Archaeological Institute of America
Dickinson College is home to the South Pennsylvania Society chapter of the Archaeological Institute of America, and with the support of the AIA, will host lectures during the 2018-19 academic year.
The lectures will begin at 6:30pm.
The lectures are free and open to the public.
2018-19 Lecture Schedule:
Monday, October 1, 2018 - Dickinson College, Althouse 106
"A Day in the Life of a Sixteenth-Century Ani-Yunwiya (Cherokee) Village"
Lecturer: Dr. Kathryn Sampeck, Department of Sociology and Anthropology, Illinois State University
What was daily life like for Cherokees just at the moment when groups of people from across the Atlantic—Spaniards and Africans—started to become part of their world? A tour of one settlement, Cowee, lets audience members understand what Cherokee homes, communities, and networks of communities were like and the kinds of activities that were important to peoples’ lives. Each example is based on archaeologically-recovered information as well as community history and knowledge. This visit shows what an important historical moment this time was for Cherokees and colonists alike, why these settlements are places of enduring importance, and how Cherokee peoples were crucial in early colonial encounters and subsequent political and economic developments.
Short bibliography on lecture topic:
Knights of Spain, Warriors of the Sun: Hernando de Soto and the South's Ancient Chiefdoms (1998) by Charles Hudson, University of Georgia Press.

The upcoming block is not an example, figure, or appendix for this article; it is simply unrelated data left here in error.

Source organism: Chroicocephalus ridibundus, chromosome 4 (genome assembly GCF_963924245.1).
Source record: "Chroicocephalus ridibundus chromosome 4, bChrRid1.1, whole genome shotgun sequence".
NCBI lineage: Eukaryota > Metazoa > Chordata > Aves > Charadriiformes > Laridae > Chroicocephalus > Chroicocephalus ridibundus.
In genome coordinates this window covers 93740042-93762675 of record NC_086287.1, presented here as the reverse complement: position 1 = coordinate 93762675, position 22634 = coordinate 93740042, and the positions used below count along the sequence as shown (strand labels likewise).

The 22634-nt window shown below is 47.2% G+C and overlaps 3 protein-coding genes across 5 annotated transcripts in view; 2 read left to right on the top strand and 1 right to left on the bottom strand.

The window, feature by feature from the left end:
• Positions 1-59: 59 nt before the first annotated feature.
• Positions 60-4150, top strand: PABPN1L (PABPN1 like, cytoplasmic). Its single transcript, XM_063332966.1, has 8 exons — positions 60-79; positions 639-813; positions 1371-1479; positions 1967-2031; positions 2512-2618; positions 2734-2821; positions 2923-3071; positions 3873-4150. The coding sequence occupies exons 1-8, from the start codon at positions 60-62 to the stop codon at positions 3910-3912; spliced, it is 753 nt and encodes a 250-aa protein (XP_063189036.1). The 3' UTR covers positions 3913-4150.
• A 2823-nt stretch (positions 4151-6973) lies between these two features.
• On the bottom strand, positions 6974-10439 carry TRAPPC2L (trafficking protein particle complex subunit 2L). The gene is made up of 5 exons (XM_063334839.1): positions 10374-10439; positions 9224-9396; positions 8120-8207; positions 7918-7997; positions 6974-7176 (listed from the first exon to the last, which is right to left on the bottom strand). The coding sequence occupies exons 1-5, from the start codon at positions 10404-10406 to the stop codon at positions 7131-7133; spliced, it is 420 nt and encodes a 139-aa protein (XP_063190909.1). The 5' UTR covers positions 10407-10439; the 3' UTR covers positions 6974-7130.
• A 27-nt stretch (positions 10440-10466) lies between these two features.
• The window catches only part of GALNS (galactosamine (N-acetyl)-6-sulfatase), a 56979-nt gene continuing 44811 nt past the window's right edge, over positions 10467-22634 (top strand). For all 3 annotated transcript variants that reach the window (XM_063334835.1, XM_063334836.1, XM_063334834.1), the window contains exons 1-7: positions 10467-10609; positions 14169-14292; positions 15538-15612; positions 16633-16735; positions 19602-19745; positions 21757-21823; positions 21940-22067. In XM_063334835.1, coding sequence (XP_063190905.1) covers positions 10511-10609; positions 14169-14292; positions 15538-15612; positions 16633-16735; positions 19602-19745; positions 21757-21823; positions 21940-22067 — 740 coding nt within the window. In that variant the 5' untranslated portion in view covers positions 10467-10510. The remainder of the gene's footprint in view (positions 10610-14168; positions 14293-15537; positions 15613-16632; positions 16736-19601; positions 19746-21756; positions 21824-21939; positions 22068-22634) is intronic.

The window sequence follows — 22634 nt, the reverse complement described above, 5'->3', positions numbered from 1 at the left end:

Tuesday, February 19, 2019 - Dickinson College, Denny Hall 317
"Altars of Zeus, Games for the Gods: Mt. Lykaion and Olympia in Early Greek Religion"
Lecturer: Dr. David Gilman Romano
Director, Archaeological Mapping Lab
School of Anthropology
University of Arizona
Since 2004, the Mt. Lykaion Excavation and Survey Project, a synergasia project between the University of Airzona and the Ephorate of Arcadian Antiquities, under the auspices of the American School of Classical Studies, has been at work in Arcadia excavating at the 'birthplace of Zeus." Found at the southern peak of Mt. Lykaion is an ash altar of Zeus that includes large amounts of Late Helladic pottery. Because of the discovery of human and animal terracotta figurines, it is clear that the ash altar was the location of a mountain top Mycenaean shrine. Burned femurs from the altar have been dated by C14 to as early as the 16th century B.C. suggesting that the burned dedication of goats and sheep were underway by that time. Earlier pottery from the Neolithic, Early Helladic and Middle Helladic periods has also been found in the area of the altar of Zeus although it is not yet clear what these people were doing at the mountain peak. The lower sanctuary at Mt. Lykaion was the site of the athletic festival the Lykaia known from literary and epigraphical sources. Twenty-two miles away, as the eagle flies, from Mt. Lykaion is the Sanctuary of Zeus at Olympia, site of the famous ancient Olympic Games. Excavations by the Deutsches Archaeologishes Institut have discovered the remains of the historically attested (Pausanias) ash altar of Zeus in the altis at Olympia. The earlierst evidence for this ash altar dates to after 1050 B.C. Could the ash altar of Zeus at Mt. Lykaion have been the model for the ash altar at Olympia?
Website on lecture topic:
Mt. Lykaion Excavation and Survey Project website: http://lykaionexcavation.org/